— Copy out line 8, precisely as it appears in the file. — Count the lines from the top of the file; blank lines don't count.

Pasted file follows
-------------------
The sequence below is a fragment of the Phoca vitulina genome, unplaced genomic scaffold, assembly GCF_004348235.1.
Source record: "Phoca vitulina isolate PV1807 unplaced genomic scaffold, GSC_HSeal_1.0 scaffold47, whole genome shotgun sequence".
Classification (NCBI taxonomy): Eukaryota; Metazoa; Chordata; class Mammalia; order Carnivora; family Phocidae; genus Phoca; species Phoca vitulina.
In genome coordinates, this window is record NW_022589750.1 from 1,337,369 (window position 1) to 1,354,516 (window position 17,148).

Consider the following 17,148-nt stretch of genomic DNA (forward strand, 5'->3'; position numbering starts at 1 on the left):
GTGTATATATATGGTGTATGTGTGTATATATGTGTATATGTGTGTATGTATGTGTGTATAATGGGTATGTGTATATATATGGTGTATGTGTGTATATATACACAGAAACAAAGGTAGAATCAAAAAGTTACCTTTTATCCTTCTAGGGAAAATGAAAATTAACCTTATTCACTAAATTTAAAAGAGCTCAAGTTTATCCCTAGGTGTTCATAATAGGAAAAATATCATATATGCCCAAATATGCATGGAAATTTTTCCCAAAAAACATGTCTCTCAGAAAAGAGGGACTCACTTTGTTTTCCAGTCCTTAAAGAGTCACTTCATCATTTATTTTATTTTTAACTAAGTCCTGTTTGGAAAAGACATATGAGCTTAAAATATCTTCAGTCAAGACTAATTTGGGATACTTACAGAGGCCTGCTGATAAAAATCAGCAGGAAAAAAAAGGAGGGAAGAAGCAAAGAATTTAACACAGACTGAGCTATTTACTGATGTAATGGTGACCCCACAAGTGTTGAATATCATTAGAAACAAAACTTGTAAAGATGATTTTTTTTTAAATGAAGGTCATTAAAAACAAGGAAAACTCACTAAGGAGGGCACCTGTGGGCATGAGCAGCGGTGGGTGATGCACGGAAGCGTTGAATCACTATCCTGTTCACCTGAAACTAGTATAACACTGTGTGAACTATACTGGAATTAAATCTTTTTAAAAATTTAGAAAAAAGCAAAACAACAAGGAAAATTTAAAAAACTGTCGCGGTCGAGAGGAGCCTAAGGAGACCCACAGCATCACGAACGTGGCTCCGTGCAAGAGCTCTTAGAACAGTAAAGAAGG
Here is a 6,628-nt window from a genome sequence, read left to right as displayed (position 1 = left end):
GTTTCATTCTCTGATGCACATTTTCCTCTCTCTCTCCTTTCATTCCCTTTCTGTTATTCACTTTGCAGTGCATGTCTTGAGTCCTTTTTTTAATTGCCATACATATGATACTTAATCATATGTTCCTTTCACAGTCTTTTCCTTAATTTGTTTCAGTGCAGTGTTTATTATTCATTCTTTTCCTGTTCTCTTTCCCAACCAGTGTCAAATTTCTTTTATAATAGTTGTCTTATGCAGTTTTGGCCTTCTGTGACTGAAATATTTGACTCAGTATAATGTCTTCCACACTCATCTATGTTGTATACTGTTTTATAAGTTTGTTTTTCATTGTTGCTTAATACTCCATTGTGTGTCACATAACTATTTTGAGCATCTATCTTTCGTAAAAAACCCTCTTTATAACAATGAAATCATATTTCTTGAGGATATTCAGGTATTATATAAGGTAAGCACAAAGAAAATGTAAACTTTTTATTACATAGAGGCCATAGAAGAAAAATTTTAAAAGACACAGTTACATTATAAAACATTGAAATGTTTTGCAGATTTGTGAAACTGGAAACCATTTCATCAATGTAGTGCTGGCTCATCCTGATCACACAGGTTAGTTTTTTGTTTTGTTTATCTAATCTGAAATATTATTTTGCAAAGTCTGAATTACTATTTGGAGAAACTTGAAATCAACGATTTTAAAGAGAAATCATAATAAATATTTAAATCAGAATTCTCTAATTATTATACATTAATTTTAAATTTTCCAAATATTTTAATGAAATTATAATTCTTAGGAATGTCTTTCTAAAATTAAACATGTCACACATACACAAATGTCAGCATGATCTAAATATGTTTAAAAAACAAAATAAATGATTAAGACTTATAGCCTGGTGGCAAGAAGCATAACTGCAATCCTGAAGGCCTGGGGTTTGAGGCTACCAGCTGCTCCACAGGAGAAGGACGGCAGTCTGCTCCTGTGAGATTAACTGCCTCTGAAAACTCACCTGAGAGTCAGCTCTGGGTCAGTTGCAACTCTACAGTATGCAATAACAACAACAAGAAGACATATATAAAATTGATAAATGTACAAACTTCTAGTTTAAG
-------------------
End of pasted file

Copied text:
GTTTCATTCTCTGATGCACATTTTCCTCTCTCTCTCCTTTCATTCCCTTTCTGTTATTCACTTTGCAGTGCATGTCTTGAGTCCTTTTTTTAATTGCCATACATATGATACTTAATCATATGTTCCTTTCACAGTCTTTTCCTTAATTTGTTTCAGTGCAGTGTTTATTATTCATTCTTTTCCTGTTCTCTTTCCCAACCAGTGTCAAATTTCTTTTATAATAGTTGTCTTATGCAGTTTTGGCCTTCTGTGACTGAAATATTTGACTCAGTATAATGTCTTCCACACTCATCTATGTTGTATACTGTTTTATAAGTTTGTTTTTCATTGTTGCTTAATACTCCATTGTGTGTCACATAACTATTTTGAGCATCTATCTTTCGTAAAAAACCCTCTTTATAACAATGAAATCATATTTCTTGAGGATATTCAGGTATTATATAAGGTAAGCACAAAGAAAATGTAAACTTTTTATTACATAGAGGCCATAGAAGAAAAATTTTAAAAGACACAGTTACATTATAAAACATTGAAATGTTTTGCAGATTTGTGAAACTGGAAACCATTTCATCAATGTAGTGCTGGCTCATCCTGATCACACAGGTTAGTTTTTTGTTTTGTTTATCTAATCTGAAATATTATTTTGCAAAGTCTGAATTACTATTTGGAGAAACTTGAAATCAACGATTTTAAAGAGAAATCATAATAAATATTTAAATCAGAATTCTCTAATTATTATACATTAATTTTAAATTTTCCAAATATTTTAATGAAATTATAATTCTTAGGAATGTCTTTCTAAAATTAAACATGTCACACATACACAAATGTCAGCATGATCTAAATATGTTTAAAAAACAAAATAAATGATTAAGACTTATAGCCTGGTGGCAAGAAGCATAACTGCAATCCTGAAGGCCTGGGGTTTGAGGCTACCAGCTGCTCCACAGGAGAAGGACGGCAGTCTGCTCCTGTGAGATTAACTGCCTCTGAAAACTCACCTGAGAGTCAGCTCTGGGTCAGTTGCAACTCTACAGTATGCAATAACAACAACAAGAAGACATATATAAAATTGATAAATGTACAAACTTCTAGTTTAAG